Okay, so looking at those does it make it any clearer how much more there is to BPD than JUST not being able to hold down a relationship?
Take this into consideration for a start – a diagnosis of BPD is almost NEVER made unless this criteria is included as one of the dominant pervasive characteristics demonstrated by the individual being considered for diagnosis – Recurrent suicidal behaviour, gestures, threats or self-injuring behaviour such as cutting, interfering with the healing of scars (excoriation) or picking at oneself. (suicide attempts, self-harm).
It is very rare that the messages I receive make reference to the person having this problem!
So, if it’s not BPD what could it be that is causing this person to break off relationships? Well the list of possibilities is almost endless really, so please don’t take this is a gospel, or a prescription, the list here is just a few suggestions that come to mind…
- They are just commitment phobic – plain and simple, commitment scares them so they panic and pull back.
- They are confused – they do not know how they really feel about you, it’s not always as easy and cut and dry as being in love or not being in love, some people struggle to be certain of their feelings.
- They meet someone else who they are more attracted to – not nice, but it happens.
- You are too pushy, clingy, possessive – sorry but it could be true – you may be putting too much pressure on them!
- They do have a mental health problem – but it may not be BPD, it could be any number of other problems!
- YOU have a mental health problem – again, sorry but it does take two to make a bad relationship, before you apportion blame take the time to consider your own behaviour!
- You have issues – maybe not a mental health problem, but just your own issues that are causing the problem…
- BOTH of you have issues – more likely than anything is that both of you are coming into this with your own baggage from previous relationships and if you (both) cannot let go of the past you are doomed to make the same mistakes…
Now, I’m sorry if this post seems to some as though I am being harsh.
Some may even think I am trying to deflect attention/blame away from those with BPD.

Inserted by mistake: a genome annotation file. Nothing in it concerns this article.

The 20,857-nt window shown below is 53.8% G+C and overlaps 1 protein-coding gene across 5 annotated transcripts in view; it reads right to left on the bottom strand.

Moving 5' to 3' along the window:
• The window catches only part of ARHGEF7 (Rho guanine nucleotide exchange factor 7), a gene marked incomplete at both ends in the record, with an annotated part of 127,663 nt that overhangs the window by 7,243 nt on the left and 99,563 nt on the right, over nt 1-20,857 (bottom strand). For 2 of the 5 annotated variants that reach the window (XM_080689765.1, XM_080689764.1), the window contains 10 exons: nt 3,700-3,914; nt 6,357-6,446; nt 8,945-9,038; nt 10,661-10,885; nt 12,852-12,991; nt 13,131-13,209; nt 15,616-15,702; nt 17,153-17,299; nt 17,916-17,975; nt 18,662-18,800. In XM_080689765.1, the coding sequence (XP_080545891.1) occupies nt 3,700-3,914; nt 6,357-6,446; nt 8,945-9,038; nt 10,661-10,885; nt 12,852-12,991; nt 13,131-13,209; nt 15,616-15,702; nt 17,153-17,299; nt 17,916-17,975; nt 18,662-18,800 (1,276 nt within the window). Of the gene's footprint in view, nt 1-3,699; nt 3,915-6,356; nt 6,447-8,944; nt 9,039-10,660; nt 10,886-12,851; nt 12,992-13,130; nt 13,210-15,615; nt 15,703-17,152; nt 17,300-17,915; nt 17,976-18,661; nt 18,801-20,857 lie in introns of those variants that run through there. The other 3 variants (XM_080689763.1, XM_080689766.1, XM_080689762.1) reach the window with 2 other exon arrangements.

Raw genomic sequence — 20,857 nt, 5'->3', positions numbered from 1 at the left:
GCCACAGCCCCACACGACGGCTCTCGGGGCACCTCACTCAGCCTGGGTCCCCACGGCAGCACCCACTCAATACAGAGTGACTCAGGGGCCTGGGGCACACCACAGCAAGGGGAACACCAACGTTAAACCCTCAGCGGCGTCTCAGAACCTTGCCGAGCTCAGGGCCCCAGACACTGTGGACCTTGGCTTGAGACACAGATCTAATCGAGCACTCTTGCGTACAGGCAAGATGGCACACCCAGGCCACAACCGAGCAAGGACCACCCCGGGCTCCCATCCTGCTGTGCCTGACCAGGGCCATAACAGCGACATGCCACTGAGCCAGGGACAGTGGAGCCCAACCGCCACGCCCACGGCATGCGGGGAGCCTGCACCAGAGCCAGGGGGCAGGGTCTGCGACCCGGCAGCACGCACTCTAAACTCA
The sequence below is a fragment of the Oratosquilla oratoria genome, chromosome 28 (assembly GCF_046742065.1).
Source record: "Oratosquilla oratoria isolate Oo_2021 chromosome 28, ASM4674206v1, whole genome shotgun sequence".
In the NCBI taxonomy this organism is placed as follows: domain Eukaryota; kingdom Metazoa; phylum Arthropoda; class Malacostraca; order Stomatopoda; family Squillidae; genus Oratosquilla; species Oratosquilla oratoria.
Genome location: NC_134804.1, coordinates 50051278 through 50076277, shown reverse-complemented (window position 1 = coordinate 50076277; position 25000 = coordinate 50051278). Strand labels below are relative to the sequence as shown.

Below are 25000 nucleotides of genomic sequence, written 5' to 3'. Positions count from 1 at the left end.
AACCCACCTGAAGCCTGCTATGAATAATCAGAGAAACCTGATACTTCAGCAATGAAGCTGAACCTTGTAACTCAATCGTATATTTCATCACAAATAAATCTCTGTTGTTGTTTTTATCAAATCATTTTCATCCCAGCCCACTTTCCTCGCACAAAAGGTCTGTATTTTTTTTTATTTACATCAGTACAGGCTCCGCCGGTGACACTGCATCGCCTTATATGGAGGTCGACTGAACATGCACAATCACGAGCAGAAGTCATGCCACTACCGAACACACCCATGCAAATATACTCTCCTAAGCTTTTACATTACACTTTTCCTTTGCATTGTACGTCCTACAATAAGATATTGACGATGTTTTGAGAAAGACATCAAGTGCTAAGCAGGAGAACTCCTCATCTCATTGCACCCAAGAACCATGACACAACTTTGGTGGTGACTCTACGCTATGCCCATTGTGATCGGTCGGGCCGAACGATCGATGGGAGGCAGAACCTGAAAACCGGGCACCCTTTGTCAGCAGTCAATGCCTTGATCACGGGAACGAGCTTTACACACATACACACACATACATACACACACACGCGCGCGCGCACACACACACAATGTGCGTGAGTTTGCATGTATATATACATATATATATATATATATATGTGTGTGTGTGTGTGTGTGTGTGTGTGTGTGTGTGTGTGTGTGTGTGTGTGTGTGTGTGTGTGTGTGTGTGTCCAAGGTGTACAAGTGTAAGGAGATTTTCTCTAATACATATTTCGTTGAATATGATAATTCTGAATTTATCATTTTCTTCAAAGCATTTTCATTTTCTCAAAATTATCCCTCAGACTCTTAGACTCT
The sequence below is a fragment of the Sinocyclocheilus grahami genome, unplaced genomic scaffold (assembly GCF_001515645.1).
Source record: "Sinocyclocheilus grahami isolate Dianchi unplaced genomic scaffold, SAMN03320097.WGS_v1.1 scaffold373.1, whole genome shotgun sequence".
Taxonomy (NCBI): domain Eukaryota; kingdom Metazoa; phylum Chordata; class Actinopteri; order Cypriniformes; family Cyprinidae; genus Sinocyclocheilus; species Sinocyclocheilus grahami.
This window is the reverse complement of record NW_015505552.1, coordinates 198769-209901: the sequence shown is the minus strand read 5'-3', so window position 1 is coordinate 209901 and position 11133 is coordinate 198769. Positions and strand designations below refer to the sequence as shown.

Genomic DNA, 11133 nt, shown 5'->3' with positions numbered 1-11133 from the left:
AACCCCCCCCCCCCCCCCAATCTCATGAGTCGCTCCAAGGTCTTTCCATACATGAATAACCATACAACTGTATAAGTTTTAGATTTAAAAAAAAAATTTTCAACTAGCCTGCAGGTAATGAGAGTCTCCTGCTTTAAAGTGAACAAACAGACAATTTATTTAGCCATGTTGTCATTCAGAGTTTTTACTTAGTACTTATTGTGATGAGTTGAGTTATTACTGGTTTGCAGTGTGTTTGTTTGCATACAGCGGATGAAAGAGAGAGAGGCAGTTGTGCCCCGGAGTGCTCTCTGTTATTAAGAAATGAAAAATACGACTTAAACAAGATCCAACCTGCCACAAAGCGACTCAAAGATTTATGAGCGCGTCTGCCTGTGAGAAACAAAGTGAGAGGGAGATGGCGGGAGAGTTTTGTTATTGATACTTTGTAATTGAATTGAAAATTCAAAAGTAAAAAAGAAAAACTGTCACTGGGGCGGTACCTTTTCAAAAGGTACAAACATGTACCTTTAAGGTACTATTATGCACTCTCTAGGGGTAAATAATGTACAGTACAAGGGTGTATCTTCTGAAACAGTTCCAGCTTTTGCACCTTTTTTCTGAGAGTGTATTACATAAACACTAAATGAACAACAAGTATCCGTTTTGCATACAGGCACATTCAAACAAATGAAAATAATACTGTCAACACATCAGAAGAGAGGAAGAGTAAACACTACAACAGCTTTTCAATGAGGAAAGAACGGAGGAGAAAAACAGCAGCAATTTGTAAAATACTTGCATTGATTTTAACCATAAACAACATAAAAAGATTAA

You could not be further from the truth – all I am trying to do is create a little perspective, and remind people NOT to jump to conclusions!
DO NOT DIAGNOSE someone with BPD just because you have a had a difficult relationship with that person! BPD is not the only answer – how would you like it if they jumped to the same conclusion about you?! You are not a professional mental health expert, nor am I – we cannot diagnose other people with a mental health condition based on a limited set of information. It takes a long, comprehensive assessment by a PROFESSIONAL to make such a diagnosis, examining the history of the patient in detail looking at many years of their life and experiences – and even then sometimes even the professionals get it wrong.
All I am asking is that you stop, think and examine the evidence not label people – it’s not fair, it’s not right and could be very damaging for them and you to make such assumptions.
Relationships go wrong, relationships end – stop trying to find reasons. And yes it may be hard, and you feel you world has been ripped from under you and your heart has been trampled on, but we’ve all been there and if we haven’t at some point we will – the only way to get over it, survive and move on is to do just that – move on.
I’m not saying I don’t have any sympathy for you, I do and I can empathise completely with how difficult it is to pick yourself up after losing someone – it’s a grieving process and I have been through it myself, but I can assure you it will and does get better with time.
Just stop calling it BPD – because chances are it isn’t!